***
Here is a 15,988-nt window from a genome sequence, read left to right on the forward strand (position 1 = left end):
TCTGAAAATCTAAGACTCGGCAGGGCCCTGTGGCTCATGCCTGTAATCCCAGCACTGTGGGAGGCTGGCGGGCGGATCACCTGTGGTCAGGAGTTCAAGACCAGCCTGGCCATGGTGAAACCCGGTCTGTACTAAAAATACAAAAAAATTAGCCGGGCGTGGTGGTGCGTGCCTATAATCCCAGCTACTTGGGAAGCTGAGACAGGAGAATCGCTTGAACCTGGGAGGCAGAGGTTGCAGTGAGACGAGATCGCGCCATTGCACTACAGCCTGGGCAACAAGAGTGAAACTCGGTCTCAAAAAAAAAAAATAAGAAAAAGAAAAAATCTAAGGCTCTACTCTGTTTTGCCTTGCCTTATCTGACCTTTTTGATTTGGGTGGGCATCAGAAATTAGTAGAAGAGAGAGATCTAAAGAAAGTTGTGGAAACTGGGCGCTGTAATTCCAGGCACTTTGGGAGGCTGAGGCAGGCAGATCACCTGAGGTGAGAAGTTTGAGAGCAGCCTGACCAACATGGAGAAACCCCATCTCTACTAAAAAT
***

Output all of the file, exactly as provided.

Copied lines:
Here is a 15,988-nt window from a genome sequence, read left to right on the forward strand (position 1 = left end):
TCTGAAAATCTAAGACTCGGCAGGGCCCTGTGGCTCATGCCTGTAATCCCAGCACTGTGGGAGGCTGGCGGGCGGATCACCTGTGGTCAGGAGTTCAAGACCAGCCTGGCCATGGTGAAACCCGGTCTGTACTAAAAATACAAAAAAATTAGCCGGGCGTGGTGGTGCGTGCCTATAATCCCAGCTACTTGGGAAGCTGAGACAGGAGAATCGCTTGAACCTGGGAGGCAGAGGTTGCAGTGAGACGAGATCGCGCCATTGCACTACAGCCTGGGCAACAAGAGTGAAACTCGGTCTCAAAAAAAAAAAATAAGAAAAAGAAAAAATCTAAGGCTCTACTCTGTTTTGCCTTGCCTTATCTGACCTTTTTGATTTGGGTGGGCATCAGAAATTAGTAGAAGAGAGAGATCTAAAGAAAGTTGTGGAAACTGGGCGCTGTAATTCCAGGCACTTTGGGAGGCTGAGGCAGGCAGATCACCTGAGGTGAGAAGTTTGAGAGCAGCCTGACCAACATGGAGAAACCCCATCTCTACTAAAAAT